If the world was a glass of water, Antarctica would be the biggest ice cube floating in it. The southernmost continent is almost completely covered by a thick layer of ice known as the Antarctic ice sheet, which makes up about 90 percent of the world’s ice and 70 percent of the world’s fresh water. But, NASA scientists warned on Tuesday, it might not be that big for long.
With a new computer-vision technique, the NASA scientists created a map that gives the clearest picture yet of just how fast Antaractica’s southern ice shelf is melting away. The research, published in the journal The Cryosphere, suggests that we’re on thin ice.
The melting continent discharged 1,929 gigatons — or one billion tons — of ice in 2015. That’s a 36 gigaton increase from 2008.
Those figures might be hard to picture, so consider that the average male African elephant weighs 6.8 metric tons. So, a single gigaton of ice is roughly equivalent to the weight of hundreds of millions of elephants.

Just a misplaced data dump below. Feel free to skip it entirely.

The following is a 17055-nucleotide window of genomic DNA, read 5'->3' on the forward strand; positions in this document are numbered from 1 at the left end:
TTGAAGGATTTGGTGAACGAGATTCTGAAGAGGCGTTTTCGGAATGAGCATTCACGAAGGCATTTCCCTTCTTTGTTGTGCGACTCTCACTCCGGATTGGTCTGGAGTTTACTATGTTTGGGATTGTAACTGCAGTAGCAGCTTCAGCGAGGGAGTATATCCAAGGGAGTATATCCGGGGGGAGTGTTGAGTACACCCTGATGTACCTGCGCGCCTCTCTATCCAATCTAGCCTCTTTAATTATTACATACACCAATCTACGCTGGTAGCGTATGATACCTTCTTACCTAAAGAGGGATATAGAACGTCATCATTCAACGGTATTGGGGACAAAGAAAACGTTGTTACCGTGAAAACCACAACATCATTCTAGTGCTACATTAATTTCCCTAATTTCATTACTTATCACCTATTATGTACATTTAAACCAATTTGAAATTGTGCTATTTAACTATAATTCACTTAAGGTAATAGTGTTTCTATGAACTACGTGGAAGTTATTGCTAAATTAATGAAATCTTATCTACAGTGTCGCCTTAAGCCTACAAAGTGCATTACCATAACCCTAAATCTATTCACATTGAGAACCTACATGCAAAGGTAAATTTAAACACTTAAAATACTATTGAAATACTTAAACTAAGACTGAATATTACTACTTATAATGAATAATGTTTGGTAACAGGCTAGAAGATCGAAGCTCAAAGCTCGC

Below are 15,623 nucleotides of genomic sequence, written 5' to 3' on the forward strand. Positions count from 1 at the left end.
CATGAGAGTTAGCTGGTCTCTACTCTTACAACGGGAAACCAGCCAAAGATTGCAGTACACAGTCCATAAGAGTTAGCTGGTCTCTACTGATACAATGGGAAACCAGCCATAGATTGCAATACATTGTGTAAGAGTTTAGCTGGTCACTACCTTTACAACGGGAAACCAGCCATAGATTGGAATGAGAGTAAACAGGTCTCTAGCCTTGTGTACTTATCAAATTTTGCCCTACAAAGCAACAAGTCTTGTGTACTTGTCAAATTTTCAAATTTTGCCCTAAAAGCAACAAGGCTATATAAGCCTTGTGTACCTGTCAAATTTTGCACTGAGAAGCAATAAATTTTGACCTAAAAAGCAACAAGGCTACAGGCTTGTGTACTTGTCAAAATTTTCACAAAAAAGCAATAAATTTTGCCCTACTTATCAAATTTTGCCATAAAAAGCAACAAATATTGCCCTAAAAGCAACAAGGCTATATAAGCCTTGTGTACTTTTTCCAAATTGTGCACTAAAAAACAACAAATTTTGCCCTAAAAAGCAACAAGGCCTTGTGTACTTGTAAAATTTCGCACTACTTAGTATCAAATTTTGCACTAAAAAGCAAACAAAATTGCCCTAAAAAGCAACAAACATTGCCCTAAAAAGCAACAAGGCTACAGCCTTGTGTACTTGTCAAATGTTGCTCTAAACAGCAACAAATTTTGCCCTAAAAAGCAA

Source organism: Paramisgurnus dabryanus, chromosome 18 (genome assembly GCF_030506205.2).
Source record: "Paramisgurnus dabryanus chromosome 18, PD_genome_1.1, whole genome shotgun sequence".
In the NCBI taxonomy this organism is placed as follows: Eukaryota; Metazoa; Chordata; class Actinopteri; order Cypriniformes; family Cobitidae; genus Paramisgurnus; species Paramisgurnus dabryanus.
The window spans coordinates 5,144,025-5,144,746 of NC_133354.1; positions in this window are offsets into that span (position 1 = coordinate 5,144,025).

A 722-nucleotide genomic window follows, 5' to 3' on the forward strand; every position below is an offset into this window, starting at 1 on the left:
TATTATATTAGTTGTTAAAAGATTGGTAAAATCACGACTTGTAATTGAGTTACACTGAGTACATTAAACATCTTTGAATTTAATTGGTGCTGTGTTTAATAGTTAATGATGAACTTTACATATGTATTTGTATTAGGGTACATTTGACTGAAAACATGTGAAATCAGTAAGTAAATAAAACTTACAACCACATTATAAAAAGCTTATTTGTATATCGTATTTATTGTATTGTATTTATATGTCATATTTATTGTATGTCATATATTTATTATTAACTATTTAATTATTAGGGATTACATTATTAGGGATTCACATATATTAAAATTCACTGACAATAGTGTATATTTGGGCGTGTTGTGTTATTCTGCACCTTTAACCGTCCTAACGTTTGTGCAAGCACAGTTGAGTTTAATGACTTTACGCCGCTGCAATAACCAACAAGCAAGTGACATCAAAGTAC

What’s most concerning about these gargantuan blocks of ice is that they will float off from Antarctica and into warmer waters, where they eventually melt and further accelerate sea level rise.
The new software was used to parse through hundreds of thousands of satellite images of Antarctic glacier movement from 2013 to 2015 and, afterward, compared that data to older measurements to reveal the changes outlined in the map. It allowed the researchers to investigate ice flow in parts of the continent that had never even been measured before, like the Getz Ice Shelf. The study revealed the acceleration of ice flow from the southwest coast of the continent.
The most alarming finding, however, was that the East Antarctic Ice Sheet — which largely drains into the Totten Glacier, the biggest and most unwieldy in the continent — has been flowing steadily into the ocean for a long time. Throughout the seven-year study, the researchers observed no change in the rate at which the sheet released ice into the ocean. These figures were never measured before this NASA study.
“We’ll be able to use this information to target field campaigns, and understand the processes causing these changes,” said the study’s lead author and JPL Earth scientist Alex Gardner, Ph.D., in a statement.
“Over the next decade, all this is going to lead to rapid improvement in our knowledge of how ice sheets respond to changes in ocean and atmospheric conditions, knowledge that will ultimately help to inform projections of sea level change.”